Ruben Salazar:Man in the Middle is a documentary about the life and death of Ruben Salazar, a Mexican-American journalist who was killed by a law enforcement agent during a National Chicano Moratorium March against the Vietnam War in 1970. Salazar was a very accomplished reporter, correspondent and columnist at the Los Angeles Times. The documentary is directed by Phillip Rodriguez (Brown is the New Green) and will be aired on PBS stations across the country. Check local TV listings. April 29-May 1.
Lots to see but you only want to see films about the experience and contributions of Latinos in the US? Here are a few films that may be for you. Filmmakers are expected to attend.
Latinos Beyond Reel by Miguel Picker and Chyung is making its San Francisco Premiere. This documentary packs a punch in thoroughly looking at media- film and tv- and how Latinos are depicted. Despite the demographic shifts in the country- 1 in 6 people are Latino- Latinos are largely absent and when they are on screen, the images are less than positive. Screens at Opera Plaza Cinema – Sept 14 1:15PM.
Stable Life by Sara MacPherson is a touching film that profiles a family working and living at a horsetrack just outside of San Francisco. It’s a sensitive account of one family’s challenges- work, home, immigration status, raising children- as well as their commitment, dedication, and tenacity to each other. Screens at Opera Plaza Cinema – September 15 3:15PM
Everything Comes From the Streets, directed by Alberto Lopez Pulido, is making its World Premiere in San Franicsco! The film provides a very complete study on lowriders- from the early days in 1950’s through today. Do you know what jacket clubs are? Come out to the film and you’ll learn about that and other nuances to what is really a cultural phenomenon. Screens at Opera Plaza Cinema – Sep 15, 2013 1:00 PM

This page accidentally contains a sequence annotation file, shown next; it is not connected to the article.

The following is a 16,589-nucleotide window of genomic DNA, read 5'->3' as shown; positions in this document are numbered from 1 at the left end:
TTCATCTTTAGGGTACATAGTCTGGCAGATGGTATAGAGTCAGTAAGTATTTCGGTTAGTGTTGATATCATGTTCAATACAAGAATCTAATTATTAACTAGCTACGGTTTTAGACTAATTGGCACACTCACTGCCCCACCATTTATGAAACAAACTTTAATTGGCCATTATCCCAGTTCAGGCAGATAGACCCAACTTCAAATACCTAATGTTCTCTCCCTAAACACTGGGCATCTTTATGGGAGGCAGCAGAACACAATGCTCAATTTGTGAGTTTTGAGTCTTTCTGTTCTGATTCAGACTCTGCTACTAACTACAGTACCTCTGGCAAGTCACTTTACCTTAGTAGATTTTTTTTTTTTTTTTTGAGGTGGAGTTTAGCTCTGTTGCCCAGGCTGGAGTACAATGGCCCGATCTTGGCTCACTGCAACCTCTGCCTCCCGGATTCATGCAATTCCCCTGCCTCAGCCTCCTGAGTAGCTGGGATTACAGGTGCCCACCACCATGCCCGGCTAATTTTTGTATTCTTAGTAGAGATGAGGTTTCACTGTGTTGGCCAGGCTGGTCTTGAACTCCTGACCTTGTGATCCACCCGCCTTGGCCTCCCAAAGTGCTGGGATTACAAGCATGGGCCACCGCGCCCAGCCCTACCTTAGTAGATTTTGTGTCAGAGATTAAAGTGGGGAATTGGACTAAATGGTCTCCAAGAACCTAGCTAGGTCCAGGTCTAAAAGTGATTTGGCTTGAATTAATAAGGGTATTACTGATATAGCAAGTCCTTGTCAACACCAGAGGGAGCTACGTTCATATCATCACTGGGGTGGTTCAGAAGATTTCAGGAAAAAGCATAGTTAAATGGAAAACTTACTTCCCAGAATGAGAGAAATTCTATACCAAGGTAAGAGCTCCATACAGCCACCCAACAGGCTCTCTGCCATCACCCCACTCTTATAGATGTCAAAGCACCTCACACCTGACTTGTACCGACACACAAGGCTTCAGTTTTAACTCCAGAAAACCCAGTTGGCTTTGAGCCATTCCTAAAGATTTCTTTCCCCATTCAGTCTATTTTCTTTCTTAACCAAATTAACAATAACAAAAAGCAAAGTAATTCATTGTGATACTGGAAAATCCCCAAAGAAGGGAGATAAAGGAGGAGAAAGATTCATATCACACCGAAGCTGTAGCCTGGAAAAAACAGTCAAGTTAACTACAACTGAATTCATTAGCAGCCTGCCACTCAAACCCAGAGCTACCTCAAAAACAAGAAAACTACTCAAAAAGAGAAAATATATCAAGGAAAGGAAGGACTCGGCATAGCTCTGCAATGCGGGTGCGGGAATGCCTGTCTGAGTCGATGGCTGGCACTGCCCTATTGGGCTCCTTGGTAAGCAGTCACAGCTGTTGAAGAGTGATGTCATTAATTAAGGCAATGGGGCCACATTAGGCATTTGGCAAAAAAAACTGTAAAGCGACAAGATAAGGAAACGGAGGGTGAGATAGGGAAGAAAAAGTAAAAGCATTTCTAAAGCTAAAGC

Though the immigration debate focuses on the living, most seem to forget those that don’t make it across and end up dying in the desert. The Undocumented by Marco Williams looks at the migrant that doesn’t make it.
Border Patrol agents, Native Americans, smugglers, ranchers, retirees and samaritans form a constellation of people engaged with the Arizona/Mexico border on a daily basis — policing it, inhabiting it, crossing it, working it, making it safer or simply feeling its consequences. But at the center of it all is the migrant.
Airs in the San Francisco Bay Area as of April 29, 2013.
HEY,YOU GUYS! The iconic Rita Moreno turned 81 this week (December 11)!
If you know what that line is from that’s probably one of the first times you saw Rita. She screamed the opening line of the Electric Company, the PBS children’s show that aired from 1971-1985. Rita is a singer, dancer, and actor with many credits to her name in film, tv, stage, and music. You probably have seen her in West Side Story (1961) as Anita, the role for which she is best remembered and which earned her an Oscar as Best Supporting Actress. If you’re a fan of cable programming, perhaps you saw her on HBO’s OZ, the prison dramatic series where she played Sister Pete, a psychiatrist nun counseling prisoners. She’s currently on TV Land’s “Happily Divorced” where she plays Fran Drescher’s mother.
Rita is entertainment royalty. She’s part of an elite small club of artists that have won an Emmy, Grammy, Oscar, and Tony award. She was also honored with the National Medal of Arts in 2009 by President Barack Obama.